Extrasolar Planets: A Search to Span Solar Systems

Recently, I have started work as an undergraduate research assistant in the Physics and Astronomy department at my university. The project I was assigned to is of a stellar nature; we are attempting to find evidence of extrasolar planets, or planets around other stars. Though we haven’t found any planets yet, I keep thinking about how crucial this type of work is to the future of the human race. Around 4,000 extrasolar planets have been confirmed by NASA, and it is amazing to think that one of these could be humanity’s next home. In this blog post, I will discuss the major approaches that astronomers use to detect planets outside of our solar system.

The Astrometric Method: Using the astrometric method, we can detect extrasolar planets by carefully monitoring small changes in the host star’s position in the sky. Planets orbit their host stars because of the enormous amount of gravitational force exerted on them by their stars. However, the laws of physics tell us that the planets also exert an equal amount of gravitational force on their host star. Though the star is much more massive, the planets can cause a star to “wobble” as it is gravitationally tugged at. Very few extrasolar planets have been identified using this method; the star studied must be relatively near to us, and observing positional changes may require long periods of observation.

Image Source: Wikipedia

The Doppler Method: Like the astrometric method, the Doppler method relies on the gravitational interactions and “tugs” between a host star and its planets. When a star is moving towards or away from us, we say that its light spectrum is blueshifted or redshifted, respectively. Alternating blueshifts and redshifts relative to average Doppler Shift can indicate a star’s motion or “wobble” due to its interactions with a planet or planets. The Doppler method has discovered many more extrasolar planets than the astrometric method, but it certainly does not come without its limitations. This technique is best suited for massive planets with close orbits, and because it calls for stellar spectra, large telescopes and long periods of observation are a must.

Image Source: EarthSky

The Transit Method: When an extrasolar planet’s orbital plane is situated along our line of sight, the planet will appear to travel in front of its star once every orbit. Astronomers call this a transit event. Similarly, half an orbit later, the planet will become eclipsed by its host star as it passes behind. We can detect these events by monitoring changes in the star system’s brightness. During a transit event, the star undergoes a characteristic dip in brightness as the planet blocks some of its light. During an eclipse, there is a dip in the system’s infrared brightness as the star blocks the infrared light emanating from the planet. Most extrasolar planets have been discovered using this method, but it is only feasible for planets with orbital paths that are oriented in just the right way.

Image Source: National Aeronautics and Space Administration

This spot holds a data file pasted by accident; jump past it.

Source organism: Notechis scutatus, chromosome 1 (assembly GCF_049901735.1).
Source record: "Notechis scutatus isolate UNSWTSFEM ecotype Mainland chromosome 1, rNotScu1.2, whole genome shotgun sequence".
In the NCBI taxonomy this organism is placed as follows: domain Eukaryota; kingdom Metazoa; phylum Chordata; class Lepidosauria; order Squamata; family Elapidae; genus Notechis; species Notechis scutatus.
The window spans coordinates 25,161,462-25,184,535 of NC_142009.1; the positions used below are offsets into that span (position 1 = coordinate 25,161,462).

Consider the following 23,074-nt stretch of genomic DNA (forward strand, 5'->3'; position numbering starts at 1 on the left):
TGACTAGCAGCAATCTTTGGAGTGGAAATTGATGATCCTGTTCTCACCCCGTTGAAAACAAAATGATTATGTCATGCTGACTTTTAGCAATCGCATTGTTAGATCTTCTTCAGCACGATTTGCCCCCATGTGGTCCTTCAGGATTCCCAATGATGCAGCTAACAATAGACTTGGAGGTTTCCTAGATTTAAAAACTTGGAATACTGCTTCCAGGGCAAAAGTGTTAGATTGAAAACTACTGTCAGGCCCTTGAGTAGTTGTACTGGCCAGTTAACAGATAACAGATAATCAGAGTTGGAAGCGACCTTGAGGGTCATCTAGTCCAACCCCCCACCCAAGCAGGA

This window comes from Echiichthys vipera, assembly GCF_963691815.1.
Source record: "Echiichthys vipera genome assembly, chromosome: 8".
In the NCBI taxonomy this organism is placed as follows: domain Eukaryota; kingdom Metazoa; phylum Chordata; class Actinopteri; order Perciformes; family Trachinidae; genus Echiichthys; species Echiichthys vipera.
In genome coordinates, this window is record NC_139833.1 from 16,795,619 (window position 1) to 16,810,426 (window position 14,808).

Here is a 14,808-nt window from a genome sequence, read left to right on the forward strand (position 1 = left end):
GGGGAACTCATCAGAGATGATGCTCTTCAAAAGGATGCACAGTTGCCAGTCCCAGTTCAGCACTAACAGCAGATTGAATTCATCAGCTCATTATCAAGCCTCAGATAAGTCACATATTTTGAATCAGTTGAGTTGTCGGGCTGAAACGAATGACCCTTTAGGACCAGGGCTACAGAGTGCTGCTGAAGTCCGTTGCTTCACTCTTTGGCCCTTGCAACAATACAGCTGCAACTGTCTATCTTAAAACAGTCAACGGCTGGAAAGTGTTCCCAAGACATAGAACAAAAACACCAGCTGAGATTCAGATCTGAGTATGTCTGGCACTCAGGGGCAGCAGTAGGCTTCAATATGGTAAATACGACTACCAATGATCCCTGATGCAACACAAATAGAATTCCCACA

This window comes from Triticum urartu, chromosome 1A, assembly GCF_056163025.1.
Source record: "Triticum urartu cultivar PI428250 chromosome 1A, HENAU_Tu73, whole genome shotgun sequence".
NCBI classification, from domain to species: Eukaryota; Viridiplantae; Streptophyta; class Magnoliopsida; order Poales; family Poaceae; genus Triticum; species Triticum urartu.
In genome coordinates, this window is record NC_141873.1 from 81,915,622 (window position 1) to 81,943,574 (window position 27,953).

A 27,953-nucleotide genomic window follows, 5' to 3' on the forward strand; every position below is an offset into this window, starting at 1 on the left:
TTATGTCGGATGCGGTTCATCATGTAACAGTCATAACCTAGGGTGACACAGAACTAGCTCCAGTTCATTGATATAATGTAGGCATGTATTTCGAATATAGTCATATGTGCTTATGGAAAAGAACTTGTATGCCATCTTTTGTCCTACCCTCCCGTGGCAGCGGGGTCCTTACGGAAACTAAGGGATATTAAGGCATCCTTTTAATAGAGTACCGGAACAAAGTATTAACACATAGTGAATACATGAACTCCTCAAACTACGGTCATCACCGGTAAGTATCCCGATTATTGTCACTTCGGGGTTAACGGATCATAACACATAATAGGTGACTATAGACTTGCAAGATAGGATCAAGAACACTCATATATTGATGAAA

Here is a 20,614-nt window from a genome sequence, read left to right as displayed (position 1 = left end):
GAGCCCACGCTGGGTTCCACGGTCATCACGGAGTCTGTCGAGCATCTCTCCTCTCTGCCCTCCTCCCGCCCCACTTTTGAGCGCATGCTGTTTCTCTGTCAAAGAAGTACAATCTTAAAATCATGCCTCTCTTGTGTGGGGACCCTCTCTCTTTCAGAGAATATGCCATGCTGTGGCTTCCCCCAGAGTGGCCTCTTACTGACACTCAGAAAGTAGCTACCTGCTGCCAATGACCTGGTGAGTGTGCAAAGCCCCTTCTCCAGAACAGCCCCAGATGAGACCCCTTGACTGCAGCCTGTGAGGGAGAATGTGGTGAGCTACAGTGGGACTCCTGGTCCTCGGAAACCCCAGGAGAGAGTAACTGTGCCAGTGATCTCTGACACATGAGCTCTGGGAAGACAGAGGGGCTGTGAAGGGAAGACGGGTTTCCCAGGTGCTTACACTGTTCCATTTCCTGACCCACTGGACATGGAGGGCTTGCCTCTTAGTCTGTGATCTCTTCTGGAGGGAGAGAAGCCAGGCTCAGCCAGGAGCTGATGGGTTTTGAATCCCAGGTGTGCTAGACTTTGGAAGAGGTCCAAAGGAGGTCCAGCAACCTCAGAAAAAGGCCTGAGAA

Direct Detection: This technique involves acquiring images or spectra of the planet. In theory, this is the best way to learn about an extrasolar planet; however, our current technology can only produce images with low resolution. There are other obstacles to directly detecting planets as well. For one, stars give off much more light than any planets that might be orbiting them. Because of diffraction, our telescopes also blur star light. Most extrasolar planets are too close to their bright host stars to be imaged directly from our vantage point, light years away. Second, compared to massive stars and the colossal distances between them, planets are miniscule.

An infrared image of a brown dwarf and an extrasolar planet (bottom left corner) located about 230 light years from Earth. Image Source: Slate

Our Earth, the Spinning Top?

An animation illustrating how the Earth precesses, or “wobbles,” on its axis. This gif was created by me using footage from a Youtube video published by Steven Sanders.

What if I told you that in a couple thousand years from now, your Zodiac sign would no longer be your Zodiac sign? It may be devastating to devout followers of astrology, but the relative positions of the Zodiac constellations are changing very, very slowly, at least from our viewpoint. This is due to a process called precession, the continuous, gradual wobble that changes Earth’s axial orientation in space. The Earth really is like a spinning top – just an extremely slow one. In fact, this top only makes a complete spin every 26,000 years.

Because Earth protrudes at its equator, the planet is not quite a perfect sphere. The equator is also tilted with respect to the ecliptic plane, and as a result, the gravitational attractions of the Sun and the Moon attempt to draw the equatorial bulge into the ecliptic plane. In simpler words, gravity from the Sun and the Moon tries to pull the Earth into straightness. However, because Earth tends to keep rotating, gravity fails to straighten out the Earth and instead causes the axis to precess.

It is not likely that we will see any major changes during our lifetimes, but the night sky will look a lot different thousands of years from now. The North Celestial Pole is pointed toward the star Polaris now, but in 3,000 BC, the North Star was actually Thuban, a star in the constellation Draco. In roughly 12,000 years, Vega, a star in the constellation Lyra, will be the new North Star. Precession also alters the points in Earth’s orbit at which equinoxes and solstices occur; this means that in 13,000 years, the seasons on Earth will have switched times of year.

An animation that illustrates how the North Celestial Pole (NCP) moves in relation to the North Ecliptic Pole (NEP) over a 26,000 year period. This gif was created by me using footage from a Youtube video published by Steven Sanders.